Leading the Way in Life Science Technologies

GEN Exclusives

More »

GEN News Highlights

More »
May 8, 2009

Cangene Buys Exclusive Option for Acute Radiation Syndrome Drug for $500K from Maxygen

Cangene Buys Exclusive Option for Acute Radiation Syndrome Drug for $500K from Maxygen

Cangen buys ARS drug from Maxygen for $500K

  • Maxygen sold an option for the exclusive license of its MAXY-G34 protein therapeutic for acute radiation syndrome (ARS) to Cangene for $500,000. If Cangene is able to obtain a government development contract for this indication, it will pay Maxygen an initial licensing fee and a percentage of its net government contract revenues. Additional licenses may be purchased for subsequent government contracts related to treatment or prevention of ARS-associated neutropenia .

    Cangene may also purchase both licenses with a one-time $30 million fee. Rights would expire two years after acquiring the initial license. Separately, Cangene submitted a bid to BARDA specifying the development of MAXY-G34 in ARS. Maxygen retains all rights to Maxy-G34 for commercial development in non-ARS therapeutic areas.

    "We believe MAXY-G34 is particularly attractive for the ARS application as a potent, safe and long acting drug that can rapidly increase neutrophil levels," comments Russell Howard, CEO of Maxygen. "In the recently completed Phase IIa study in breast cancer patients with chemotherapy-induced neutropenia, MAXY-G34 was shown to be safe, effective, and have a prolonged plasma half-life compared to Neulast."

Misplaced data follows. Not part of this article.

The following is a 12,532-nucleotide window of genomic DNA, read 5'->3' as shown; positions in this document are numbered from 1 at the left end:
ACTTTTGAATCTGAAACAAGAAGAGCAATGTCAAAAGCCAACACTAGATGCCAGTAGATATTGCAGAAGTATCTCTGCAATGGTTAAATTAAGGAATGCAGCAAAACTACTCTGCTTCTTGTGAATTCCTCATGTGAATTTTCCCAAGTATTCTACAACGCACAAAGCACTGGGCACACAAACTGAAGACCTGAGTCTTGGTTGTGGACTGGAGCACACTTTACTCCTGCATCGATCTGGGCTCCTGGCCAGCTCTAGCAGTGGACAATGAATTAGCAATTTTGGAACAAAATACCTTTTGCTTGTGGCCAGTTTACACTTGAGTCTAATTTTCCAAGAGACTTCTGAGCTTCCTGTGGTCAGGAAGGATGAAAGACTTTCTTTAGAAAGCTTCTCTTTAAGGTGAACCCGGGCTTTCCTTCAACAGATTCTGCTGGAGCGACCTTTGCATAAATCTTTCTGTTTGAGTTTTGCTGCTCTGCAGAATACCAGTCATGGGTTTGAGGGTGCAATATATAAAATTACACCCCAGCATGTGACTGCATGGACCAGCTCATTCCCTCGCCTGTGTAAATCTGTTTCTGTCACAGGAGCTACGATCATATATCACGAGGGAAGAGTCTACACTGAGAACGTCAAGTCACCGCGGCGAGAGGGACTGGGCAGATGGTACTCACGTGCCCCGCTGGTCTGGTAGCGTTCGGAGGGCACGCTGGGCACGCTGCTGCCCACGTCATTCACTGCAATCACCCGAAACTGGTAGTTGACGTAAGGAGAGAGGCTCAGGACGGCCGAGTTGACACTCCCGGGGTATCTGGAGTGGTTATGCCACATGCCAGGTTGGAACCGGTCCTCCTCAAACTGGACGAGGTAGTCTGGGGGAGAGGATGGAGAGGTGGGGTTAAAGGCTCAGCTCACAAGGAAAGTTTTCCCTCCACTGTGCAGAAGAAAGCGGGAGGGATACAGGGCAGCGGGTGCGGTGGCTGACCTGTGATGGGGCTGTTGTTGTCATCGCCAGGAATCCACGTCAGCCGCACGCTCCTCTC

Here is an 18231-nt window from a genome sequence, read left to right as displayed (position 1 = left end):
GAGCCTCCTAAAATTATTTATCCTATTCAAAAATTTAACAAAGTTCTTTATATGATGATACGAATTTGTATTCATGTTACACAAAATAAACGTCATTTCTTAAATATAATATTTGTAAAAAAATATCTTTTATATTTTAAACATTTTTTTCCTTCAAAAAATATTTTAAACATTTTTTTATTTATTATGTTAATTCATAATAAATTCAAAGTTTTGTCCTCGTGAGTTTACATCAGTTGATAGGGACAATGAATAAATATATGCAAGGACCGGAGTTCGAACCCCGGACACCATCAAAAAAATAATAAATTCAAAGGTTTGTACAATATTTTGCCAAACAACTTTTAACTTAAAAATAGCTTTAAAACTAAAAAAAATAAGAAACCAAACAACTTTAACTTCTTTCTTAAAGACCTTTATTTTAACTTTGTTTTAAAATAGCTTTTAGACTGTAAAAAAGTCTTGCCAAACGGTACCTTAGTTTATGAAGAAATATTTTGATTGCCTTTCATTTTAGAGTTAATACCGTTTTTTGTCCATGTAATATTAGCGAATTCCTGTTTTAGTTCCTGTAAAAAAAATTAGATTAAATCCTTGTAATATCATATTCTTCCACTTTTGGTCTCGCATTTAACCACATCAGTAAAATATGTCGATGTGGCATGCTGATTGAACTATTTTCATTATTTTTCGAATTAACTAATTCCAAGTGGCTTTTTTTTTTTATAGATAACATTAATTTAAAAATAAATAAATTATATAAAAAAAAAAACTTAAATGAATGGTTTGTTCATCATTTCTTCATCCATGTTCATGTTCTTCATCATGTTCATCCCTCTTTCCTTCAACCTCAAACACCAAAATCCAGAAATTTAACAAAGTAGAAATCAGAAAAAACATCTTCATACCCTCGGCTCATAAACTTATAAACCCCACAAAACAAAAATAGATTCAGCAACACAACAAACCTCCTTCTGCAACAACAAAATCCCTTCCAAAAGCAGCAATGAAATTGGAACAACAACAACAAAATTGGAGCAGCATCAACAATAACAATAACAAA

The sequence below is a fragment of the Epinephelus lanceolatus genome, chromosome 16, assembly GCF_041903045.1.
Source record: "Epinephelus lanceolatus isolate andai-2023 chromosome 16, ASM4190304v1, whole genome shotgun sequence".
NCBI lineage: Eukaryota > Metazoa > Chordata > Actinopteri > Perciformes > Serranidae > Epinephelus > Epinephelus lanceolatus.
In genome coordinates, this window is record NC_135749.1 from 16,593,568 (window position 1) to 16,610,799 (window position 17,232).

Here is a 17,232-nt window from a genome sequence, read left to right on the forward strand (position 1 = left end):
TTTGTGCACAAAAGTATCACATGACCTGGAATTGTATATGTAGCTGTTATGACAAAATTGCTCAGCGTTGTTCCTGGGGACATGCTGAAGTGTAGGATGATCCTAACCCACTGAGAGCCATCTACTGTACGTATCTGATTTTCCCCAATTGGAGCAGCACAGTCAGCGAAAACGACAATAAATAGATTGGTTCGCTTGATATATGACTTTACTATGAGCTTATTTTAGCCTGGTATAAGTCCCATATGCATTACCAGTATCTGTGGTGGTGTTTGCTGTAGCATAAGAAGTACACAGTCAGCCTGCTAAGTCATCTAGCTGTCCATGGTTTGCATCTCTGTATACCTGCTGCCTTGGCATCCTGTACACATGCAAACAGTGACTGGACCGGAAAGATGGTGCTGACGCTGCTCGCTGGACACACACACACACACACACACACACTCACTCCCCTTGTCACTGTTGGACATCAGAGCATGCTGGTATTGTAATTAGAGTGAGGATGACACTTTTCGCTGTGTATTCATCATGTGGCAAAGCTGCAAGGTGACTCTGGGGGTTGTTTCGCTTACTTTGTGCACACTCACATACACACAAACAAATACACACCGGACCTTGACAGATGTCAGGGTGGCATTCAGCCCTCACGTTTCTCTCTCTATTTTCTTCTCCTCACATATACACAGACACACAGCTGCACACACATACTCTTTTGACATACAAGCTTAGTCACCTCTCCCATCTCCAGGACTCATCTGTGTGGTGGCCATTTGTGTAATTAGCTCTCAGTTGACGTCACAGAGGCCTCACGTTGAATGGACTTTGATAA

Related News

    Maxygen to Delay Development of Lead Program and Cut 30% of Jobs (Oct. 23, 2008)
    Astellas Pays Maxygen $10M Upfront for License to Preclinical Candidates for Autoimmune Disease (Sep. 19, 2008)
    Maxygen Wins $3.4M Award for Vaccine Development (Aug. 27, 2008)
    Bayer Pays $90M for Maxygen’s Preclinical Hemophilia Program (July 2, 2008)
    Sanofi Pasteur Gains Rights to Maxygen’s Dengue Vaccine Program in Deal Worth $24.5M (Dec. 4, 2007)


Related content

Be sure to take the GEN Poll

Scientifically Studying Ecstasy

MDMA (commonly known as the empathogen “ecstasy”) is classified as a Schedule 1 drug, which is reserved for compounds with no accepted medical use and a high abuse potential. Two researchers from Stanford, however, call for a rigorous scientific exploration of MDMA's effects to identify precisely how the drug works, the data from which could be used to develop therapeutic compounds.

Do you agree that ecstasy should be studied for its potential therapeutic benefits?

More »